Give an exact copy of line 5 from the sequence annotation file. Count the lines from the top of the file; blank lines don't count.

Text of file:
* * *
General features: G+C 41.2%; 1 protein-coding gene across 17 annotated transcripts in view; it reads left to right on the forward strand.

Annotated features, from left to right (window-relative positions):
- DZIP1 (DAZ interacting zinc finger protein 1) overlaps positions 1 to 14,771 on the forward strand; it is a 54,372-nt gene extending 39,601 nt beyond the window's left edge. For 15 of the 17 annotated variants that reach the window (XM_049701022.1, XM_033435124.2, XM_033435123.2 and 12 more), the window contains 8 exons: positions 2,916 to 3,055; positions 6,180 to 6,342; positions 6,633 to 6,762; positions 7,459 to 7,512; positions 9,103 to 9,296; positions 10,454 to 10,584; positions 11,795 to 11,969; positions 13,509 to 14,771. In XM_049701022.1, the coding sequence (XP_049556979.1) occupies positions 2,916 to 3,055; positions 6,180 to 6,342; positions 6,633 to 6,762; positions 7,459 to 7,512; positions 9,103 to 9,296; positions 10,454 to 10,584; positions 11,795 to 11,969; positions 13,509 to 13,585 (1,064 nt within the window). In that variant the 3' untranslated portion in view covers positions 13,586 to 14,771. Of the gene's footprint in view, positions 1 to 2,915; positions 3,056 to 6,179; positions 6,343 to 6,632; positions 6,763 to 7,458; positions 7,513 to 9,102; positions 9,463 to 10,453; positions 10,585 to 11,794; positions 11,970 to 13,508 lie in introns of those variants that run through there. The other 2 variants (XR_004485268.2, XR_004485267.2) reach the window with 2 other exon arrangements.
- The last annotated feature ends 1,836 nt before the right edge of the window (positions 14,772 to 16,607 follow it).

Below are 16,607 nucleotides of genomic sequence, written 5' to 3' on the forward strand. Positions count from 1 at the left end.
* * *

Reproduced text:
Below are 16,607 nucleotides of genomic sequence, written 5' to 3' on the forward strand. Positions count from 1 at the left end.